Dungeons and Dragons have been around since 1974. This was the source of all things geeky, nerdy and high fantasy. It has been represented by pop media as a game teenage boys play in their parent’s basement. From older video games to modern shows like Riverdale, the name lurked in my life, yet it wasn’t until 2019 did I first get into it.
I was introduced to the game during an extremely low point in my life. I was fresh out of highschool, riddled by family problems, and personal issues. I was transitioning from the bubbly academic life to the tough adult world. I was alone, and in great pain from relational issues with my parents. Eventually, I resorted to moving out, getting a job and navigating the world alone.All my friends were in college at this point. I never contacted them, because at that time, I was ashamed of being an out-of-college youth. I was descending into the dungeon, facing all my demons. I even dipped into certain vices such as alcohol and…men. I was never interested in these things before but it’s amazing how pain can make one do the unthinkable.
When D&D was introduced to me, it made me think ‘Why just now? Why haven’t I met tabletop roleplaying before?’ The game allowed me to meet like minded individuals, and a community where I could truly be myself. I was reunited with my creative side. It gave my 10-year hobby of worldbuilding a meaning. I was inspired to write again. But the best part of it all were the people. It’s amazing how being part of a community can cure you. It’s almost surreal how subtle loneliness can ruin our lives.
D&D was a way for me to escape the real world, in a good way. It allowed me to become a hero, going on a journey with people and levelling up. But wait, aren’t these present in a lot of video games these days? Yes, it is, and there are massive communities of online gamers. However, the charm with D&D is that it’s real. There are actual people sitting with you on a table. You can see their faces, feel their smile, and join in moments of laughter with every ‘Nat One’. And these weren’t lonely introverted highschool boys that I’m playing with : They are professionals. People in their 20’s and 30’s having jobs, paying bills and managing relationships.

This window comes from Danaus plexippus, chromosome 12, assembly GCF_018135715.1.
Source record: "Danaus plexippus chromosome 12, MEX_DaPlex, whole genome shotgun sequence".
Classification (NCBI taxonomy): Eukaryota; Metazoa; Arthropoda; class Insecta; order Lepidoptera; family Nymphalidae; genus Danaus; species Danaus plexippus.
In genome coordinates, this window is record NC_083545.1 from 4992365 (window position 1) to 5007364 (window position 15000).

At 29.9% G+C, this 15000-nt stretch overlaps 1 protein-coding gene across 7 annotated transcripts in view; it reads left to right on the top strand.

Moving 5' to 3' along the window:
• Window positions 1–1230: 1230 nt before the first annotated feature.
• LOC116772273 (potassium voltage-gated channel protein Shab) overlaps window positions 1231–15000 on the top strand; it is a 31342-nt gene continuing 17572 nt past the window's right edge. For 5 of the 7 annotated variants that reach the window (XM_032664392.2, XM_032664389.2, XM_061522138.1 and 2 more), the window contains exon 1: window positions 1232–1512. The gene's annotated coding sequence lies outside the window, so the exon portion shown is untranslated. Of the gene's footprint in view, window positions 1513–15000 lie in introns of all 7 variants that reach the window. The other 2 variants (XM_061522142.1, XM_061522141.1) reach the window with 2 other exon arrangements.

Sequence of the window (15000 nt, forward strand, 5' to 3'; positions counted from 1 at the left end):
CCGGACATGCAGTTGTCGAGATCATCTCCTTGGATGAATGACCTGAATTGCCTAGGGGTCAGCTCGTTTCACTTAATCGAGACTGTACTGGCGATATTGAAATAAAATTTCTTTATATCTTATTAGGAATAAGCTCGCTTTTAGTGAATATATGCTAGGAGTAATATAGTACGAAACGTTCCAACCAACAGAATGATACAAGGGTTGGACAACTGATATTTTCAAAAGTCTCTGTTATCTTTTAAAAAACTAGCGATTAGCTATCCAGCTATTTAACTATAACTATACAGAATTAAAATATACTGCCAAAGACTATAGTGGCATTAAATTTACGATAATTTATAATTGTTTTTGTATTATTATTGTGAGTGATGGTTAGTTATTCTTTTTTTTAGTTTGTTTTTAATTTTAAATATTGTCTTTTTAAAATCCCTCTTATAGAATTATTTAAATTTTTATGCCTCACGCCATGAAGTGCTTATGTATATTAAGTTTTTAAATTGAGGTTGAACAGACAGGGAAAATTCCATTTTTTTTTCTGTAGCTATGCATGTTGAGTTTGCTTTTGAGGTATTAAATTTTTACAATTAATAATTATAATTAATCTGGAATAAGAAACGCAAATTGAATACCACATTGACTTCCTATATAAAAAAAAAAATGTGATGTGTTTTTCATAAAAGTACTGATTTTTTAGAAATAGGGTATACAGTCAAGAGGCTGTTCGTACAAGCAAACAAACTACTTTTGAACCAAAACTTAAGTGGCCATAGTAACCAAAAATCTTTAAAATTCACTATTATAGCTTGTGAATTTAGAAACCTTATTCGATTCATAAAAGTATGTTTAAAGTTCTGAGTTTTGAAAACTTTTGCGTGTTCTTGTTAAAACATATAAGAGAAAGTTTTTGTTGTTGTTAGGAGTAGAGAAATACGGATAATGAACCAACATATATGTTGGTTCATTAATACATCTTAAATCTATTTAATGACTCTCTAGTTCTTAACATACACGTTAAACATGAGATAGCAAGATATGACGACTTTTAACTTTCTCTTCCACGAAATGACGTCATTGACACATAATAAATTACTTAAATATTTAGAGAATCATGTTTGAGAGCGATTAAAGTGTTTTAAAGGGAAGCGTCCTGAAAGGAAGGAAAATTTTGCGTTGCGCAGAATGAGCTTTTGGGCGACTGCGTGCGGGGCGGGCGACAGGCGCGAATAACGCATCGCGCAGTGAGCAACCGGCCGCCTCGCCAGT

If playing the game cured my loneliness, more benefits conjured as I took up the role of the Dungeonmaster.
The Dungeon Master or the ‘DM’ is one who facilitates the game. They’re a mixture of director, facilitator and sometimes referee, and that’s just the few hats they wear. They also create the world, craft the plot, and track the characters with their unpredictable whims. Being a DM made me rediscover my voice. For someone with social anxiety, this was both a challenge yet a confidence-booster. With every “Thank you for the game, DM.” my calloused, dark heart becomes softer and brighter. The people I play with have also recognized my worldbuilding hobby and gave their support. Being a DM affected me so much because I even got inspired to get a new job after my previous one ended.
However, my favorite lesson learned from D&D is the art of taking chances. It taught me that life isn’t all about being as good as God. It’s okay to not be good at everything. But what matters is recognizing your strengths and weaknesses, and playing around that. D&D exposed me to risk. It allowed me to fail through the eyes of my character. Yet the failures always fade away with a chance of success. It taught me the cliche-yet-true wisdom that ‘you’ll never know if you never try.’ So, what if I’m not the best writer in the world? So what if there are any people out there with experience, or earning six-figures? If I don’t give it a shot, I would never see success. Failure is inevitable but if I continue with my journey, I know I’ll level up. Rejection will always be there but I have to try. Who knows, maybe I’ll land a crit?
As of now, I’m still a low-level human being but someday, I’ll be successful in ways I never thought were possible.
I am ever thankful for having D&D in my life! How about you? Has Dungeons and Dragons changed your life too?